05/23/2006 11:00PM

Keep percentages handy - and in your favor

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With the Triple Crown in progress, I haven't played much poker in recent weeks, so it feels like a good time to brush up on some fundamentals.

Here's a pop quiz I created for myself that you might also wish to take.

Question A: It is the first hand of a tournament and you are holding A-A at a table of 10 players in which four people go all-in before it comes around to you. Should you go all-in with glee? What are your odds that this high-grade holding will stand up?

Answer: 3-2 against you, if none of the other players holds an ace; 2-1 against if one of the other players has one of the other aces in the hole. Either way, you will bow out of this tournament 60 to 66 percent of the time with A-A facing four opponents who have committed all their chips before the flop. Of course, 33 to 40 percent of the time your aces will stand up and you will grab a significant chip advantage by taking down all four players. The choice you make will help identify how aggressive you are after you've just bought into this tournament. In the case of the World Series of Poker, the cost would be $10,000. In the case of a rebuy tournament, you would have no reason to hesitate. Go all-in. Should your aces get cracked, you can get a fresh stack of chips with the rebuy.

Question B: In the same situation as above, how many all-ins against you would keep the odds of survival in your favor?

Answer: Ideally, A-A works best head-to-head or against two opponents. Against three players you still would have a 50 to 53 average win percentage with a potential threefold chip win. Logically, getting 3-1 on an even-money proposition would be worth the gamble, but you can expect to be pitched out of the tournament half the time.

Question C: Which two card holding gives you a better chance to beat 2-2: K-Q suited or J-10 suited?

Answer: K-Q suited has a marginal 2 percent advantage over 2-2. J-10 suited has a 6 percentage edge over 2-2. The reason is the greater number of straights you can form with J-10.

Question D: The game is no-limit hold'em and you have K-Q suited in hearts and the four cards to the turn are: 10-h, J-h, 4-c, 4-s. There is $405 in the pot; you are on the button playing against one remaining player - the big blind - who called your $60 pre-flop bet, called your $120 bet after the flop, and now has made a $200 bet of his own coming out of the turn. What is the most likely holding for the player in the big blind?

Answer D: A-4. The reason we can deduce this comes from playing the hand out in our mind through reverse logic. The big blind's initial call could have been anything, but the raise coming out of the turn signifies trips (three of a kind). If so, and it does seems likely, he really could not have had something like 10-4 or J-4, or Q-4, or K-4, because those are folding hands in the face of a pre-flop bet and now we know that one of his cards probably is a 4. Having a 4 eliminates other acceptable starting hands, including a range of suited connectors and/or a small pair. A large pair would have given the big blind motive for a raise pre-flop and/or after the flop.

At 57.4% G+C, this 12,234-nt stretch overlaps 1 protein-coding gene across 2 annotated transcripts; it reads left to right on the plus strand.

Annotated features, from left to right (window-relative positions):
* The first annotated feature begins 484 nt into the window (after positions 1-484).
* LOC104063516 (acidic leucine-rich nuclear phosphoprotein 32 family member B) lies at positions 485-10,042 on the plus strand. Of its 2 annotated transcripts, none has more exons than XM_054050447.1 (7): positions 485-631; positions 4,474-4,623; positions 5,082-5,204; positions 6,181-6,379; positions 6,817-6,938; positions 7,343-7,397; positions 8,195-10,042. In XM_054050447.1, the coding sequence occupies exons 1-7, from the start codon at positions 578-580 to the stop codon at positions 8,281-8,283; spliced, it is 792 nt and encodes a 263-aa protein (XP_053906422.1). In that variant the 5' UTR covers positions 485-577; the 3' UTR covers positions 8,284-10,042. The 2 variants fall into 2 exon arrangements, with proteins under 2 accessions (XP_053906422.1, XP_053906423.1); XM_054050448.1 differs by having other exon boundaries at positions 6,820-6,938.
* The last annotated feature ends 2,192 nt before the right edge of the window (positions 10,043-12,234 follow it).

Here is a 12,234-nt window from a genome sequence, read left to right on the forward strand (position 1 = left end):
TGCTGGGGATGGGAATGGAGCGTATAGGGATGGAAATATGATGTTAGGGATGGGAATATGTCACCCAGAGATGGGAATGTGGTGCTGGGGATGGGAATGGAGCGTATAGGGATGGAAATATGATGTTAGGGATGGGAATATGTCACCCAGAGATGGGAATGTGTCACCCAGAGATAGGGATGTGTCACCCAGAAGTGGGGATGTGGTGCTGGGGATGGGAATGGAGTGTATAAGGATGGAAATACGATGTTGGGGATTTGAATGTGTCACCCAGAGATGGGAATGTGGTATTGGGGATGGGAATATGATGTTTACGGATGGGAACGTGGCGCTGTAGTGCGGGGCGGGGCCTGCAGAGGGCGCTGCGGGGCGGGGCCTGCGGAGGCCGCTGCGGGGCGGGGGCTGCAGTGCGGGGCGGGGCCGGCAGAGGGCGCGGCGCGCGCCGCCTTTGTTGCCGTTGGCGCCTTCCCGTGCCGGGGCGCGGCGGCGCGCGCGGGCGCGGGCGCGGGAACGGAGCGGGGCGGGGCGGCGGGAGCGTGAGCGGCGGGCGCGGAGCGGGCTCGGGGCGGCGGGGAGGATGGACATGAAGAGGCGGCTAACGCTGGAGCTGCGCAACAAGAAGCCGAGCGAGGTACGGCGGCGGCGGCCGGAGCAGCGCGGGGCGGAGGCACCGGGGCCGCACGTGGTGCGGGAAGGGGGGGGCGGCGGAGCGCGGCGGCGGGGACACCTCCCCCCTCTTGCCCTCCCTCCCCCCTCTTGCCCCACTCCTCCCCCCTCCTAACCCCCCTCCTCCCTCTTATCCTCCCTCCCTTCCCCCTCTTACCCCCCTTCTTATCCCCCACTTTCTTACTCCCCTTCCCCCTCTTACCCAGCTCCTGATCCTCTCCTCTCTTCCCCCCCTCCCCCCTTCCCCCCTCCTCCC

Question E: You are in a $50 single table no-limit hold'em tourney and you hold A-2 suited in spades. There were three other players in the hand before the flop and you are sure one of them just made trips, while the others may have straight or flush draws. You have a nut flush draw and a small pair. The board shows J-s, 2-h, 10-s, there is $600 in the pot, and the bet is $300 to you, with two players to follow. You have $1,200 in remaining chips. What is your best play: Fold? Call? Raise? Raise all-in?

Answer: Call. Reason: If you raise you might drive out the remaining players and you would like their money in the pot if possible. If you fold you will be giving away good pot odds to make your nut flush. You have nine cards out there to hit it, which means you have about a 25 percent chance to catch it on the next card and a total of 30 to 35 percent chance to catch it with two cards to come, pending the actual holdings of the other two players. Your call will represent one-fourth of the existing pot and more money may be added to it on this round when the remaining player acts. Should he fold, you still will be getting a 3-1 payoff on a 2-1 proposition and you have other possibilities that increase slightly your odds for success should two more aces fall on the turn and river, and/or an ace and a deuce, which would give you a winning full house.

Question F: What's the best method to get the odds for any of the above situations as well as a wide variety of additional two-card holdings and flops?

Answer: You can use basic math, such as was applied in Question E, where nine "winning" flush cards still were in the deck vs. 38 unexposed "losing" cards, which translated to about one chance in four or 3-1 odds to make the flush on the turn and a slightly higher percentage overall when the river card is added to the equation. Or, you can do what many other poker players do to save time: Go to www.twodimes.com; or www.cardplayer.com/poker_odds, where you can plug in any two-card combination vs. any projected flop to get the precise percentages you are facing.

Steve Davidowitz plays as "StevenLD" on various Internet poker sites and is the author of the handicapping book "Betting Thoroughbreds."